Posting links to a few items on police use of force and disciplinary issues so I can find them to read later: The Police Executive Research Forum's 30 "Guiding Principles on Use of Force," released earlier this year, deserves more attention from reformers who have not been as quick to defend the suggestions as opponents have been to attack them. Beyond defense, there's an immediate need to build on that work. So far, nobody has compared them to local policies to find places to suggest improvements, but that work needs to be done. (Black Lives Matter's Campaign Zero has performed a more limited, independent analysis of some cities' use of force policies, including three in Texas.) In Congress, a suggestion has arisen to deny grants to law enforcement agencies which fail to adopt best practices regarding use of force. Meanwhile, Grits hasn't yet had time to read this detailed analysis of use of force at the NYPD, published last fall, but wanted to flag the link for future reference. For a sense of how police-union lawyers view these use of force issues, check out this cover story titled, "Deadly Force: The rights of suspects and police officers," from the National Association of Criminal Defense Lawyer's Association's house magazine last year. (For a more balanced view of limits on police use of deadly force, see this 2008 article from law prof Rachel Harmon.) Finally, this is as good a place as any to mention that nine Texas advocacy groups have petitioned the governor to weigh in on use of force by law enforcement in schools.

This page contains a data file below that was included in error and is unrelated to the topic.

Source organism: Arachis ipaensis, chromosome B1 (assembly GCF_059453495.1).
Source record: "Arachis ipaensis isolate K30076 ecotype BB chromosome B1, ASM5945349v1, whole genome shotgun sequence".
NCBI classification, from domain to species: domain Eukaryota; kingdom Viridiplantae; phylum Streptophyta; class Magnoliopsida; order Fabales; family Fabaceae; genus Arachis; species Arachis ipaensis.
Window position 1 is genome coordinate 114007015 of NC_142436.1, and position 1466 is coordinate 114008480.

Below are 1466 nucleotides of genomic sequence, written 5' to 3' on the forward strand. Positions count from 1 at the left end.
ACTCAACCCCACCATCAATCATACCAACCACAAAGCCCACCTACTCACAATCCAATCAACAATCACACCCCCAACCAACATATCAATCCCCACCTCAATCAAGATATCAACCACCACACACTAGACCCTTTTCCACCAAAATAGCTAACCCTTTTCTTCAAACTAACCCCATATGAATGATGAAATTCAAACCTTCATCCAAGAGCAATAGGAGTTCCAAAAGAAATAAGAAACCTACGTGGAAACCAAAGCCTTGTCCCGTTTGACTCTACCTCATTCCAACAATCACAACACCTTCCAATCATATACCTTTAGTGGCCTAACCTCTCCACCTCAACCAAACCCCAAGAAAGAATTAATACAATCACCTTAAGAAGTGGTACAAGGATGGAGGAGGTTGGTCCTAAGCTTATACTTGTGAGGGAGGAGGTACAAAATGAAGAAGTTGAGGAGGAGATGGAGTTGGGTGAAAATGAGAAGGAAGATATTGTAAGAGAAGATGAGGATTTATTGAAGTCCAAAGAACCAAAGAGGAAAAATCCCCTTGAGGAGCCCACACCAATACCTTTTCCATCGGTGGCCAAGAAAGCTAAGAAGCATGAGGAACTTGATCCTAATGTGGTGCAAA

Saturday, May 21, 2016

Links on Texas criminal records policy

As two House committees prepare for a joint hearing on Wednesday related to criminal records in Texas, the Legislative Reference Library offered these links for anyone preparing for the event:

May 25 Top
Joint charge: Criminal records